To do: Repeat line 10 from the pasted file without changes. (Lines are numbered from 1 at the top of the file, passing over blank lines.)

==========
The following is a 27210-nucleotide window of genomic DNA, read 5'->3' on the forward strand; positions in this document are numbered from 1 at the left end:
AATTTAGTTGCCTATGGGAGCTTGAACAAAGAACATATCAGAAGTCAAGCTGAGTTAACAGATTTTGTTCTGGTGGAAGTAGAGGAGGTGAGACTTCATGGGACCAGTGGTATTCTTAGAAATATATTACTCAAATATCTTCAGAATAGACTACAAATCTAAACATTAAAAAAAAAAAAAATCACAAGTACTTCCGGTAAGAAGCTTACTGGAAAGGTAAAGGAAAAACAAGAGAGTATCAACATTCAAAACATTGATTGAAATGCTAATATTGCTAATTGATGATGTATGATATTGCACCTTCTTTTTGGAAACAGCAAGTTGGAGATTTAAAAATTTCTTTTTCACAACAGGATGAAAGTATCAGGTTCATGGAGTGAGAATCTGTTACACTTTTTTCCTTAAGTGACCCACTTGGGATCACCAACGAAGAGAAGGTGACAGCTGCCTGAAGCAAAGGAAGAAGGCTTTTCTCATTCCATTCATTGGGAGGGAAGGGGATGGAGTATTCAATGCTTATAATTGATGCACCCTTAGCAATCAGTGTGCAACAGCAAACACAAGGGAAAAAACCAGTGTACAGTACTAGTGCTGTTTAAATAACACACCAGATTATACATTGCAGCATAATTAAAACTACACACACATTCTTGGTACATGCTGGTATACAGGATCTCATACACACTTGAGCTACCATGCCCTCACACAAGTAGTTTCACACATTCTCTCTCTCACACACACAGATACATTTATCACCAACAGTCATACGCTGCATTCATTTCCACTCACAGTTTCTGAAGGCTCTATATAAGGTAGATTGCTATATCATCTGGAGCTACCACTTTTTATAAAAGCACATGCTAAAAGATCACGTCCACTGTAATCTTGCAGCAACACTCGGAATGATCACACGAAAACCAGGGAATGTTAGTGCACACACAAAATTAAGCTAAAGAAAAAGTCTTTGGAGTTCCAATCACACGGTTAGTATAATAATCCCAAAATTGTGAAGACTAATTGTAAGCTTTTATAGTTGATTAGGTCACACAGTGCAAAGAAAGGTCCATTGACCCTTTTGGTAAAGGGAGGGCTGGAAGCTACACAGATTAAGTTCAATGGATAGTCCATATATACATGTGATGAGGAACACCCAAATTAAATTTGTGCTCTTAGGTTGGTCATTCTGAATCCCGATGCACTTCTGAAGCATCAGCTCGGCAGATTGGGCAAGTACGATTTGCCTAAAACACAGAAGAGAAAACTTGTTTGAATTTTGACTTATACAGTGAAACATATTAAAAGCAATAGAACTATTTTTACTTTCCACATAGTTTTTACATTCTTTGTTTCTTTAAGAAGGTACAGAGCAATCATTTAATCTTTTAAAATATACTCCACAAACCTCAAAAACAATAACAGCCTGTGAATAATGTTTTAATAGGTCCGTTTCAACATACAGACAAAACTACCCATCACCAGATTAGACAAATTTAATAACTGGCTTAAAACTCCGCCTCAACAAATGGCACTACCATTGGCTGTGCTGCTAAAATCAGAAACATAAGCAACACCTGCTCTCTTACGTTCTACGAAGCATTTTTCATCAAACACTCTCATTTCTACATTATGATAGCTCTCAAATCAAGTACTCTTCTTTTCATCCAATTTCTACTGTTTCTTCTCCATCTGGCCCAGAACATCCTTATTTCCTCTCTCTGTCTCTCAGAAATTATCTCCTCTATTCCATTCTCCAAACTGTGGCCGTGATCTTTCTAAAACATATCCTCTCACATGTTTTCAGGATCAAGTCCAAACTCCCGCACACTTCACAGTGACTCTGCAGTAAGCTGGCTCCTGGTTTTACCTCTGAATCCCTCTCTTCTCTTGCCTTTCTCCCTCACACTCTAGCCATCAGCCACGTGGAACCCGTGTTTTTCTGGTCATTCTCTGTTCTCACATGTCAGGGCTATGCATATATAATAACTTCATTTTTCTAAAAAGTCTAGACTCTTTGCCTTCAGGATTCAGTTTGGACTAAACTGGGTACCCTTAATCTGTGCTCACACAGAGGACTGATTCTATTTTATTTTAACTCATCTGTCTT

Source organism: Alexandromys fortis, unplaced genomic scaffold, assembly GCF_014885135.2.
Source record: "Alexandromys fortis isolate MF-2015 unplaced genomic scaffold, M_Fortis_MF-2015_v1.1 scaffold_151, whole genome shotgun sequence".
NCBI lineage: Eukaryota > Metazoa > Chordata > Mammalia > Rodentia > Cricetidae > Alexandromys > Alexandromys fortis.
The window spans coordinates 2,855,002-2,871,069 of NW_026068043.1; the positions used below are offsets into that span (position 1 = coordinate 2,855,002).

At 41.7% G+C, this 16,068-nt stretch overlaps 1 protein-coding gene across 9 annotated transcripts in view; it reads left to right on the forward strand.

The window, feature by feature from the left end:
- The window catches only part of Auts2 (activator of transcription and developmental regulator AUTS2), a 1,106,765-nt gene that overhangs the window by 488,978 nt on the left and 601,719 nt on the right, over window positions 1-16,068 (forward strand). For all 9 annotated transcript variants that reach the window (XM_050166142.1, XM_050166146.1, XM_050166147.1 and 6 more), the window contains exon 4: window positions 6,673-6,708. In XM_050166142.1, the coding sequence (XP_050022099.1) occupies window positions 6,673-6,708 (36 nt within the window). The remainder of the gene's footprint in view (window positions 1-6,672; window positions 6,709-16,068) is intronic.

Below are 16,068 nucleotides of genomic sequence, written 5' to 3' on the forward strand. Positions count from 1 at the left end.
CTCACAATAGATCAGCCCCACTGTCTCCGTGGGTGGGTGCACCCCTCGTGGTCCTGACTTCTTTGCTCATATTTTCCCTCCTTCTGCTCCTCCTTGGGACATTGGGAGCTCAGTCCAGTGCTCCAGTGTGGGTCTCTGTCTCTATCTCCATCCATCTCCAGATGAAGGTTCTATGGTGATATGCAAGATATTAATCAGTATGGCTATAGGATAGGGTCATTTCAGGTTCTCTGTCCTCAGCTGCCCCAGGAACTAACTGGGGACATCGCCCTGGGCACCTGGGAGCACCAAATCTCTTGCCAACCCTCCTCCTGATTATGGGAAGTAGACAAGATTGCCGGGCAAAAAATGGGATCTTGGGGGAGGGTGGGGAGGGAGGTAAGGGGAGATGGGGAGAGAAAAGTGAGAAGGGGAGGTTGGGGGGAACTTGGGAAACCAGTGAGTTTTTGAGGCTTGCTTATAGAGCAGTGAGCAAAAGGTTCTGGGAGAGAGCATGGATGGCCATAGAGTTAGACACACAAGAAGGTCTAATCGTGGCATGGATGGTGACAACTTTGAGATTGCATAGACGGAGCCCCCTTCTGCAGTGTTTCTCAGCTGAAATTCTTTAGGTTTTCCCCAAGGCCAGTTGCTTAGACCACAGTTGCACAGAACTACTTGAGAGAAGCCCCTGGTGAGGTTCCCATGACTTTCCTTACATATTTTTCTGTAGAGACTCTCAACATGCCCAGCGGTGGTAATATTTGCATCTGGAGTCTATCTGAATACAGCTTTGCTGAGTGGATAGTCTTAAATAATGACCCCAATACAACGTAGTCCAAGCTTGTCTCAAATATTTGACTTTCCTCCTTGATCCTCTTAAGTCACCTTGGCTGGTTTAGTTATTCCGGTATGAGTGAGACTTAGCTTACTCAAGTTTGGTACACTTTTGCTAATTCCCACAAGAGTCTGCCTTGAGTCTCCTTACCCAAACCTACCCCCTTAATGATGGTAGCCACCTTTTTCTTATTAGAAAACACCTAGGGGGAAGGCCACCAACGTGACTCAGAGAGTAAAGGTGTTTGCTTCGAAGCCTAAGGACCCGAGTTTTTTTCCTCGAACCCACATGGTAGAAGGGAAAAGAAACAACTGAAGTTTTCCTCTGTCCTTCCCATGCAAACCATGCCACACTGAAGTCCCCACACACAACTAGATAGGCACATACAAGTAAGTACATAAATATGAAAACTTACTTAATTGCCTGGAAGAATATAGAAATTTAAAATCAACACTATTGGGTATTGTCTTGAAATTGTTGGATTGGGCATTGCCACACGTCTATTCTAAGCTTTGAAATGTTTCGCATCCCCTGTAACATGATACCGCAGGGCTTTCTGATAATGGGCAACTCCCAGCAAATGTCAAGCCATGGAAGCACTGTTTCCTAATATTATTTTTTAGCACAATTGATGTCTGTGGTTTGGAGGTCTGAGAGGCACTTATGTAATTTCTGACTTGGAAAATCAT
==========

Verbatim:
Below are 16,068 nucleotides of genomic sequence, written 5' to 3' on the forward strand. Positions count from 1 at the left end.